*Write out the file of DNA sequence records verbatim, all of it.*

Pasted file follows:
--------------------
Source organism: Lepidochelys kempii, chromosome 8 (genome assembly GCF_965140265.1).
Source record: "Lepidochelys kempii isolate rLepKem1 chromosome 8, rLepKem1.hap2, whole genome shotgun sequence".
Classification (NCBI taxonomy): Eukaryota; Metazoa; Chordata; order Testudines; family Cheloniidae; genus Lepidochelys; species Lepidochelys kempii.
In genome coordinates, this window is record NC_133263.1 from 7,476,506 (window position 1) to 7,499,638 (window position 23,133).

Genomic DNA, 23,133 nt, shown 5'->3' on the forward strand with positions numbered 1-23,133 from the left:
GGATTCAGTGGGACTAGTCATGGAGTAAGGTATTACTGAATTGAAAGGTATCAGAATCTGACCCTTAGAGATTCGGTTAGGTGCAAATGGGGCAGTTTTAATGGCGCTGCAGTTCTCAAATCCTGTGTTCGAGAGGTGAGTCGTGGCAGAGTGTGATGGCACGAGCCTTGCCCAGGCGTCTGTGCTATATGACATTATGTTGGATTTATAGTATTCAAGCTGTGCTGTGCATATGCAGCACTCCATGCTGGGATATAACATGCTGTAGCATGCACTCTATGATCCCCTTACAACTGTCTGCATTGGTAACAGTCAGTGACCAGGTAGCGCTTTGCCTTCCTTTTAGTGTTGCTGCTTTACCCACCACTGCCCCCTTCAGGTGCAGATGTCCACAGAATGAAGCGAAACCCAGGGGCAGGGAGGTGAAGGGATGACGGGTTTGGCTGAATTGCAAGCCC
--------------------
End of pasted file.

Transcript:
Source organism: Lepidochelys kempii, chromosome 8 (genome assembly GCF_965140265.1).
Source record: "Lepidochelys kempii isolate rLepKem1 chromosome 8, rLepKem1.hap2, whole genome shotgun sequence".
Classification (NCBI taxonomy): Eukaryota; Metazoa; Chordata; order Testudines; family Cheloniidae; genus Lepidochelys; species Lepidochelys kempii.
In genome coordinates, this window is record NC_133263.1 from 7,476,506 (window position 1) to 7,499,638 (window position 23,133).

Genomic DNA, 23,133 nt, shown 5'->3' on the forward strand with positions numbered 1-23,133 from the left:
GGATTCAGTGGGACTAGTCATGGAGTAAGGTATTACTGAATTGAAAGGTATCAGAATCTGACCCTTAGAGATTCGGTTAGGTGCAAATGGGGCAGTTTTAATGGCGCTGCAGTTCTCAAATCCTGTGTTCGAGAGGTGAGTCGTGGCAGAGTGTGATGGCACGAGCCTTGCCCAGGCGTCTGTGCTATATGACATTATGTTGGATTTATAGTATTCAAGCTGTGCTGTGCATATGCAGCACTCCATGCTGGGATATAACATGCTGTAGCATGCACTCTATGATCCCCTTACAACTGTCTGCATTGGTAACAGTCAGTGACCAGGTAGCGCTTTGCCTTCCTTTTAGTGTTGCTGCTTTACCCACCACTGCCCCCTTCAGGTGCAGATGTCCACAGAATGAAGCGAAACCCAGGGGCAGGGAGGTGAAGGGATGACGGGTTTGGCTGAATTGCAAGCCC